About six months ago, Congress passed the CHIPS Act. The "Creating Helpful Incentives to Produce Semiconductors for America Act", will spend $280 billion over the next ten years. $200 billion will go into scientific R&D and commercialization, $52.7 billion into semiconductor manufacturing, R&D, and workforce development, and $24 billion into tax credits (government subsidies) for chip production.
Semiconductor production has been slipping in the United States for some time. While countries like China and Taiwan have maintained a strong foothold in the global chip market, the U.S. now produces just 12% of the world's semiconductors, down from 37% in the 1990s (source).
The United States' dwindling position in the global semiconductor market, coupled with concerns about reliance on foreign suppliers - especially China and Taiwan - likely played a role in the introduction of the CHIPS Act. In a recent speech, Commerce Secretary Gina Raimondo spoke about how the CHIPS Act could help the U.S. regain its position as the top destination for innovation in chip design, manufacturing, and packaging. According to her, the U.S. "will be the premier destination in the world where new leading-edge chip architectures can be invented in our research labs, designed for every end-use application, manufactured at scale, and packaged with the most advanced technologies".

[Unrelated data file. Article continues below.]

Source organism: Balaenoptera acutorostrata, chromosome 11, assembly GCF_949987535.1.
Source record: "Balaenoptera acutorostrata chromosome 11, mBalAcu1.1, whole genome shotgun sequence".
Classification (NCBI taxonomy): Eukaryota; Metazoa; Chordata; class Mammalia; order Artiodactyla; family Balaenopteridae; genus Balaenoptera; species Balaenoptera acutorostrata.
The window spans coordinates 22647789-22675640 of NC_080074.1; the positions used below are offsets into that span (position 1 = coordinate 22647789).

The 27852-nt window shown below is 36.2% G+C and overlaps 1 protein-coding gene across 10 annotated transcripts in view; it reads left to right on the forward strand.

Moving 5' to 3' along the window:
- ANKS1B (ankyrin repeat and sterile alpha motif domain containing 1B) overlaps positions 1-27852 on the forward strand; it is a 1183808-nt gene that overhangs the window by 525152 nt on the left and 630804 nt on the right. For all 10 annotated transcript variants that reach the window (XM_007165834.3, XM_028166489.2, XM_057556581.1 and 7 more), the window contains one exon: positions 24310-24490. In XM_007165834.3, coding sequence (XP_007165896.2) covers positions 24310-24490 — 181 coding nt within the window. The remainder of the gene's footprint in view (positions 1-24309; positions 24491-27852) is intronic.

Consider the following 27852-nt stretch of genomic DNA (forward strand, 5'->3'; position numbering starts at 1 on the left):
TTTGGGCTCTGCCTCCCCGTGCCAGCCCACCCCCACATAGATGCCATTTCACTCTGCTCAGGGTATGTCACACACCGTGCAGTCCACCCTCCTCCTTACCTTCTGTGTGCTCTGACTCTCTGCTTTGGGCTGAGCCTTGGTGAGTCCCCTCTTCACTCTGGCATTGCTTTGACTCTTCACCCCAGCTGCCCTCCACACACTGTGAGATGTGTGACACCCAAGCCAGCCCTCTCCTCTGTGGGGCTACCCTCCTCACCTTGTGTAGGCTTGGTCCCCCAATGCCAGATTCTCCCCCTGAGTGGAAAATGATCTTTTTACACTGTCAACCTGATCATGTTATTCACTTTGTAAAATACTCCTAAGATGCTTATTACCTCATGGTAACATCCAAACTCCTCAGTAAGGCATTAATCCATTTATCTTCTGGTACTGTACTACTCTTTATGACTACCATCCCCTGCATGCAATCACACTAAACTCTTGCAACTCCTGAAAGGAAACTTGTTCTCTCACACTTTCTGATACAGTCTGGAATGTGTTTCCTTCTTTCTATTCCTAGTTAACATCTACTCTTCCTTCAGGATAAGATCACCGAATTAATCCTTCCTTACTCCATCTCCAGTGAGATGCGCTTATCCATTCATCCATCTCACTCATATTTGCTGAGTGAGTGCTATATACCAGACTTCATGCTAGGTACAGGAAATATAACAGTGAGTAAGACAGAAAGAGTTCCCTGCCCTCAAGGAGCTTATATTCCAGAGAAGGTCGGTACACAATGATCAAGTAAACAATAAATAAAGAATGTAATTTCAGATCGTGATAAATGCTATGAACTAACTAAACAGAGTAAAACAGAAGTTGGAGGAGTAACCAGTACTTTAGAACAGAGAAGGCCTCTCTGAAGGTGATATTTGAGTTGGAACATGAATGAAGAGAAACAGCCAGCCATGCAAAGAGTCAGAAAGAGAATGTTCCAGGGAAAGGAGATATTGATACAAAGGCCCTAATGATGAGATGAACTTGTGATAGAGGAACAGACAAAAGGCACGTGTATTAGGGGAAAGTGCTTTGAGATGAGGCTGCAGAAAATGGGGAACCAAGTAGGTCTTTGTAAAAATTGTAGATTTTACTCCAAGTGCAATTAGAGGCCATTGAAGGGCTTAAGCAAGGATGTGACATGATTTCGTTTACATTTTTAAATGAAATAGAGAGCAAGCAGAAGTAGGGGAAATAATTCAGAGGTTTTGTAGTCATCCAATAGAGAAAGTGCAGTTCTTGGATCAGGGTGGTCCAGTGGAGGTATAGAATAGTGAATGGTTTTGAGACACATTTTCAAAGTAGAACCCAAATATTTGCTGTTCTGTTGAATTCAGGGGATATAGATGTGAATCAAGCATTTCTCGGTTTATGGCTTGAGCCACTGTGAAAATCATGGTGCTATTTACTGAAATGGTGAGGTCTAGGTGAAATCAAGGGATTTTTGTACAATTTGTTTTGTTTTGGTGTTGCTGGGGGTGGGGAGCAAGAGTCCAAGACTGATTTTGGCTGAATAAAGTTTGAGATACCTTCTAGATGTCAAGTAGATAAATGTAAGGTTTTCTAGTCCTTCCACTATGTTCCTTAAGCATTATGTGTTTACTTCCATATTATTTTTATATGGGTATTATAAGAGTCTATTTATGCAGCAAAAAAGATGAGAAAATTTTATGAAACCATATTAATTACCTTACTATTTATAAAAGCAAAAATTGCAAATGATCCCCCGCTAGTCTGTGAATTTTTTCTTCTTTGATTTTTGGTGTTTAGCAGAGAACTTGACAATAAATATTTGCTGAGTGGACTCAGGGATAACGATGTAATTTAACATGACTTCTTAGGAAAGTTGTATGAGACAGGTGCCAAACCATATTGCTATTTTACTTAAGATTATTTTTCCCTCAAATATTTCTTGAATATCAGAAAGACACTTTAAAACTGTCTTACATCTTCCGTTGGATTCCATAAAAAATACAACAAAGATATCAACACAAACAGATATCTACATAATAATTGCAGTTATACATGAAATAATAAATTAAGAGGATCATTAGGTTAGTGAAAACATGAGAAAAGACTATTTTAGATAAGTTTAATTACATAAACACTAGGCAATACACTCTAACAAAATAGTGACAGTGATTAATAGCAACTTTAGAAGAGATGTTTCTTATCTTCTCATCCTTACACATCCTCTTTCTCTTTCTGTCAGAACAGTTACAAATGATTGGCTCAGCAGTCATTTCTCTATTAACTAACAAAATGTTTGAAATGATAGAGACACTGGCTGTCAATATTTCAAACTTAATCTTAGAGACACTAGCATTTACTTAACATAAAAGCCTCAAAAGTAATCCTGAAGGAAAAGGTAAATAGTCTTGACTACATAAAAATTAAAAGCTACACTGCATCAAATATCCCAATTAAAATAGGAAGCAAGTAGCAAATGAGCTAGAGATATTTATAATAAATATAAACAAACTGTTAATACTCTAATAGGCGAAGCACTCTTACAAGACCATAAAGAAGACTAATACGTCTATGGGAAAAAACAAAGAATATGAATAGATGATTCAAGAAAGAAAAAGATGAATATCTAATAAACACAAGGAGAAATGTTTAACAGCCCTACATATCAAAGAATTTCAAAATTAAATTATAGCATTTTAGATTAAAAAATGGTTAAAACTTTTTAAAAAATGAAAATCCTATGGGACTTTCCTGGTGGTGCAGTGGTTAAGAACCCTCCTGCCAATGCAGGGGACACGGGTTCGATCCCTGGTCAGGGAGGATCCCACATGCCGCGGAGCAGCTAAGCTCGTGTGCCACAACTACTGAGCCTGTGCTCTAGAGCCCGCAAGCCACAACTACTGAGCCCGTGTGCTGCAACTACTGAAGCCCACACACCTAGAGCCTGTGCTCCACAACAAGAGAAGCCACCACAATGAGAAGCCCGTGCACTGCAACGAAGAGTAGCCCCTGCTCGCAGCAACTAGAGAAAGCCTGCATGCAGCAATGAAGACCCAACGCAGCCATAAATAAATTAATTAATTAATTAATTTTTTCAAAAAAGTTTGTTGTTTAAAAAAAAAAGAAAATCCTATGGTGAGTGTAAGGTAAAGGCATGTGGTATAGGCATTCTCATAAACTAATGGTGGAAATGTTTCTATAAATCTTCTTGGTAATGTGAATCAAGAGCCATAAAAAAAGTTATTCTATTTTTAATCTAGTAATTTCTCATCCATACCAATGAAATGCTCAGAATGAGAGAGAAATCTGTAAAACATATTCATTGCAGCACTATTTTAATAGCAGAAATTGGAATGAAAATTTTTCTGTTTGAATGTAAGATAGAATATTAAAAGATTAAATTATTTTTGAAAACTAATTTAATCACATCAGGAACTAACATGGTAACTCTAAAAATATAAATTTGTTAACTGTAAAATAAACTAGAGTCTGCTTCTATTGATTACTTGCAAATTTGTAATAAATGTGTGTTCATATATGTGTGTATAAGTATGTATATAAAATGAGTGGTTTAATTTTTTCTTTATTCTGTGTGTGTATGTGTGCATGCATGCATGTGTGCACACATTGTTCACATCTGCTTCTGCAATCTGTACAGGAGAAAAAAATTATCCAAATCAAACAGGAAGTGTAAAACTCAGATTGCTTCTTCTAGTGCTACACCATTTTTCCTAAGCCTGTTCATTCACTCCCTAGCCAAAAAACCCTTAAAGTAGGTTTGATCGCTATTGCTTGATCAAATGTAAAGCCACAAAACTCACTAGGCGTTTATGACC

An obvious reason I am concerned about this Act is that the increased investment in the U.S. semiconductor industry could enable AI capabilities companies in the US, such as OpenAI, to overcome computing challenges they may face right now. Additionally, other countries, such as the U.K. and the Member States of the EU, seem to be following suit. For example, the U.K. recently launched a research project aimed at building on the country's strengths in design, compound semiconductors, and advanced technologies. The European Chips Act also seeks to invest €43 billion in public and private funding to support semiconductor manufacturing and supply chain resilience. Currently, the Members of the European Parliament, are preparing to initiate talks on the draft Act.